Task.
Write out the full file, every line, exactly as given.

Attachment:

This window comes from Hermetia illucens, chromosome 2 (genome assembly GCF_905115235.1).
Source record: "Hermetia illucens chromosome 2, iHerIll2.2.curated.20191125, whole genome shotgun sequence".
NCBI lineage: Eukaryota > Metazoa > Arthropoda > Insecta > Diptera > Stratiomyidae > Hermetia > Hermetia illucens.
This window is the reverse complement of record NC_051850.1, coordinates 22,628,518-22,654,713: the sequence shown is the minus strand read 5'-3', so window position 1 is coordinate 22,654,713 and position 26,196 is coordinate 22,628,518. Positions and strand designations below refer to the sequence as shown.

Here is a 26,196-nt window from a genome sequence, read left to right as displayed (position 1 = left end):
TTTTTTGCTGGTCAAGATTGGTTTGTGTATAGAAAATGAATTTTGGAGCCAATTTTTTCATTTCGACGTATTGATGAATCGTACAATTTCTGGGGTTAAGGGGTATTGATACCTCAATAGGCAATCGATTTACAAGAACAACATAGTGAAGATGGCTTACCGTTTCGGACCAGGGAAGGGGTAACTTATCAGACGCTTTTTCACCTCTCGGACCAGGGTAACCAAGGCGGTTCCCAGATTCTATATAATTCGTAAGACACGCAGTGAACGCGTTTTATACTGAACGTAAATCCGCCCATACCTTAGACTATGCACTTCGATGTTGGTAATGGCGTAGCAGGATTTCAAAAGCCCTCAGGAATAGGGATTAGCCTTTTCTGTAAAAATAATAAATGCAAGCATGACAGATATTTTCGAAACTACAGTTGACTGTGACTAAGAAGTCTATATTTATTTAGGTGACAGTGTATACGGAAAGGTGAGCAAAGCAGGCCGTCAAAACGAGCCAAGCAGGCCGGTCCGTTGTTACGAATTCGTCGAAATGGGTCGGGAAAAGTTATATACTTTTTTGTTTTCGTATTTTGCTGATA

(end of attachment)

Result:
This window comes from Hermetia illucens, chromosome 2 (genome assembly GCF_905115235.1).
Source record: "Hermetia illucens chromosome 2, iHerIll2.2.curated.20191125, whole genome shotgun sequence".
NCBI lineage: Eukaryota > Metazoa > Arthropoda > Insecta > Diptera > Stratiomyidae > Hermetia > Hermetia illucens.
This window is the reverse complement of record NC_051850.1, coordinates 22,628,518-22,654,713: the sequence shown is the minus strand read 5'-3', so window position 1 is coordinate 22,654,713 and position 26,196 is coordinate 22,628,518. Positions and strand designations below refer to the sequence as shown.

Here is a 26,196-nt window from a genome sequence, read left to right as displayed (position 1 = left end):
TTTTTTGCTGGTCAAGATTGGTTTGTGTATAGAAAATGAATTTTGGAGCCAATTTTTTCATTTCGACGTATTGATGAATCGTACAATTTCTGGGGTTAAGGGGTATTGATACCTCAATAGGCAATCGATTTACAAGAACAACATAGTGAAGATGGCTTACCGTTTCGGACCAGGGAAGGGGTAACTTATCAGACGCTTTTTCACCTCTCGGACCAGGGTAACCAAGGCGGTTCCCAGATTCTATATAATTCGTAAGACACGCAGTGAACGCGTTTTATACTGAACGTAAATCCGCCCATACCTTAGACTATGCACTTCGATGTTGGTAATGGCGTAGCAGGATTTCAAAAGCCCTCAGGAATAGGGATTAGCCTTTTCTGTAAAAATAATAAATGCAAGCATGACAGATATTTTCGAAACTACAGTTGACTGTGACTAAGAAGTCTATATTTATTTAGGTGACAGTGTATACGGAAAGGTGAGCAAAGCAGGCCGTCAAAACGAGCCAAGCAGGCCGGTCCGTTGTTACGAATTCGTCGAAATGGGTCGGGAAAAGTTATATACTTTTTTGTTTTCGTATTTTGCTGATA